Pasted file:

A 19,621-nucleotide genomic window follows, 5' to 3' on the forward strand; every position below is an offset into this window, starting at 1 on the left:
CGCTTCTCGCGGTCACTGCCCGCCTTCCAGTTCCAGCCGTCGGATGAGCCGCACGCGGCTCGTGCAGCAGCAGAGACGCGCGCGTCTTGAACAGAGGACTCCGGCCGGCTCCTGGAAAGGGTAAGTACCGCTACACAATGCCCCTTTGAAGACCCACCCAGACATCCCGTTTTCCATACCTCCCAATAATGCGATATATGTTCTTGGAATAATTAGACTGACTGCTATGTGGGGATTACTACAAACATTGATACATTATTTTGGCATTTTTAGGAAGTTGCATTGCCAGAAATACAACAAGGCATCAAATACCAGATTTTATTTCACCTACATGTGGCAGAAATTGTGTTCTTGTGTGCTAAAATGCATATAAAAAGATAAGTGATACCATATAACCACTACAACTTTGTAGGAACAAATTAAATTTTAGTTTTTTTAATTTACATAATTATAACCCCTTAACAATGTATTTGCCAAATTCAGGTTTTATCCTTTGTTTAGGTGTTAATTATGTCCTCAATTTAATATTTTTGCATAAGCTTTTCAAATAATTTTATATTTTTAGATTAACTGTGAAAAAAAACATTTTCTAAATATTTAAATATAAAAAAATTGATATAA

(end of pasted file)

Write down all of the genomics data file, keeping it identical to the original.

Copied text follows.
A 19,621-nucleotide genomic window follows, 5' to 3' on the forward strand; every position below is an offset into this window, starting at 1 on the left:
CGCTTCTCGCGGTCACTGCCCGCCTTCCAGTTCCAGCCGTCGGATGAGCCGCACGCGGCTCGTGCAGCAGCAGAGACGCGCGCGTCTTGAACAGAGGACTCCGGCCGGCTCCTGGAAAGGGTAAGTACCGCTACACAATGCCCCTTTGAAGACCCACCCAGACATCCCGTTTTCCATACCTCCCAATAATGCGATATATGTTCTTGGAATAATTAGACTGACTGCTATGTGGGGATTACTACAAACATTGATACATTATTTTGGCATTTTTAGGAAGTTGCATTGCCAGAAATACAACAAGGCATCAAATACCAGATTTTATTTCACCTACATGTGGCAGAAATTGTGTTCTTGTGTGCTAAAATGCATATAAAAAGATAAGTGATACCATATAACCACTACAACTTTGTAGGAACAAATTAAATTTTAGTTTTTTTAATTTACATAATTATAACCCCTTAACAATGTATTTGCCAAATTCAGGTTTTATCCTTTGTTTAGGTGTTAATTATGTCCTCAATTTAATATTTTTGCATAAGCTTTTCAAATAATTTTATATTTTTAGATTAACTGTGAAAAAAAACATTTTCTAAATATTTAAATATAAAAAAATTGATATAA